Children with concussion symptoms are still undergoing too many CT scans according to a study out of Cincinnati Children's Hospital Center.
Researchers at Johns Hopkins are combining a PET scanner with a chemical tracer to detect and monitor, in real time, dangerous bacteria inside the body.
Researchers at Purdue University's Weldon School of Biomedical Engineering are investigating how ultrasound can be used to study abdominal aortic aneurysms, the 13th leading cause of death in the U.S.
Back in the 1990s the American College of Radiology began a huge project to define the appropriate use of different imaging technologies. This effort--the ACR Appropriateness Criteria--is continually updated and covers all medical procedures, helping healthcare providers conduct the most appropriate medical imaging exam for a patient's clinical condition. Recent research shows us, however, that some work still needs to be done when it comes to the use of appropriateness criteria.
Engineers at Stanford University are working on ways to use ultrasound to send power--safely and wisely--to "smart chips" programmed to monitor a person's health or treat pain.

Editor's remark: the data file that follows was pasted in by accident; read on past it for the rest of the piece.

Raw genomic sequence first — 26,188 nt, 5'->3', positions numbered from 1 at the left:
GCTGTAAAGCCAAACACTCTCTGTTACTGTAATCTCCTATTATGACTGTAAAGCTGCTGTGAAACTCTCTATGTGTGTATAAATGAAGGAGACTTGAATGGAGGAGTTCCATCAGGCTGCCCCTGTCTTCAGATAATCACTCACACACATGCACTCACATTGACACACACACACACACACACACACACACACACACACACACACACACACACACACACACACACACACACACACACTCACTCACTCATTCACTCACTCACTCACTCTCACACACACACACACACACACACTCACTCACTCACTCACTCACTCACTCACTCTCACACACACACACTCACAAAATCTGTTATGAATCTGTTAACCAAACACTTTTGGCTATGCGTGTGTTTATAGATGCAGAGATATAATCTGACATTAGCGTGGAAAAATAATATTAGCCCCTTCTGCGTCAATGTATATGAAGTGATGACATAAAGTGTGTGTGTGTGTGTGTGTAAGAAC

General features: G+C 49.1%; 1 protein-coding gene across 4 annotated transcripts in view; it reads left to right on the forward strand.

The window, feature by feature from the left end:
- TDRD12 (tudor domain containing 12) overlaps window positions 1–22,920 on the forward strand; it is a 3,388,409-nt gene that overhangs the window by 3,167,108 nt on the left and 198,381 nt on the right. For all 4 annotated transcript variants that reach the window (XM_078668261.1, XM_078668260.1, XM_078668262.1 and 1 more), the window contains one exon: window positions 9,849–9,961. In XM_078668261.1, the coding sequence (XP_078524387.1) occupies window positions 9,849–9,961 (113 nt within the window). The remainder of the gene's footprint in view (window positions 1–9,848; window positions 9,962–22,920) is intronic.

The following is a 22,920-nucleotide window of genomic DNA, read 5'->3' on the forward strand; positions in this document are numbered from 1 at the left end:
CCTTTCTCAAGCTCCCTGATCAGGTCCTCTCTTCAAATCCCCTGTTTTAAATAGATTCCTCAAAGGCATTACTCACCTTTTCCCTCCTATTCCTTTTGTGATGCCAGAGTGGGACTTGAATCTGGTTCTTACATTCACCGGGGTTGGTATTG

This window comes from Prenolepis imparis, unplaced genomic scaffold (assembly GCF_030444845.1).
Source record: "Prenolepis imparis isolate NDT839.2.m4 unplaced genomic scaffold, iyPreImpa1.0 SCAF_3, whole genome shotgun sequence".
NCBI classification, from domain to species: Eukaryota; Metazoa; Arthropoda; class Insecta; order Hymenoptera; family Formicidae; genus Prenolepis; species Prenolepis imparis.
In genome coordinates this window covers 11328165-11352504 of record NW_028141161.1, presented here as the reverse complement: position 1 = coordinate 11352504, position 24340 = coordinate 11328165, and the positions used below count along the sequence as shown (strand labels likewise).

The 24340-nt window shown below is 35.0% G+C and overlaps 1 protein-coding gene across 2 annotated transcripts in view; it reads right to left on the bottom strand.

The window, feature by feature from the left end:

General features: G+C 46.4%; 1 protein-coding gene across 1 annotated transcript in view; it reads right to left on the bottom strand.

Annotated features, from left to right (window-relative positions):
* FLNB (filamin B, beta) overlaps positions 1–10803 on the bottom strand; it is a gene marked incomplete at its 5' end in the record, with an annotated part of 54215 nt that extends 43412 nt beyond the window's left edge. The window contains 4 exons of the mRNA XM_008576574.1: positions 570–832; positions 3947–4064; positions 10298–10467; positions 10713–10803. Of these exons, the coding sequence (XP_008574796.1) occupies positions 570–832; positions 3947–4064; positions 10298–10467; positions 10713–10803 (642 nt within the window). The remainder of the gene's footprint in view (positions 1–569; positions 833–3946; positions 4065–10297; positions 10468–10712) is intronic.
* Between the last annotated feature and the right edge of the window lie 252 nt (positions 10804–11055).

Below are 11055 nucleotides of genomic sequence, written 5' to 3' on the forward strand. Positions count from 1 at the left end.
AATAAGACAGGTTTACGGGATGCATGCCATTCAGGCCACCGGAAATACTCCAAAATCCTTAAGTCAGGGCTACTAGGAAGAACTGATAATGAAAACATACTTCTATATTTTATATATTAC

Interruptions in the form of telephone calls increase the possibility that radiology residents can make mistakes in creating preliminary reports, according to an article published online in Academic Radiology.
A study by researchers at Brigham and Women's Hospital in Boston has found that endoscopists commonly recommend shorter follow-up intervals than colonoscopy guidelines recommend, leading to an overuse of the procedure.
A survey of 10,000 adults in 10 countries has found that only about one-fourth are aware that women with high breast density are more likely to develop breast cancer.
Today, cardiac imaging accounts for about 40 percent of patient radiology exposure, and there have been concerns expressed that many cardiologists haven't been fully aware of the risks associated with ionizing radiation and cardiac imaging. In this week's issue of FierceMedicalImaging we report on research that further illustrates the impact cardiac imaging can have on patient radiation exposure. The study, published in the Annals of Internal Medicine, found that the overuse of cardiac stress testing over the course of nearly two decades has resulted in the performance of about 1 million unnecessary tests (most of them conduced with imaging) at a cost of about half a billion dollars.
Radiologists rarely change their diagnoses after using computer-aided detection systems with digital mammography, according to a study published this month in the American Journal of Roentgenology.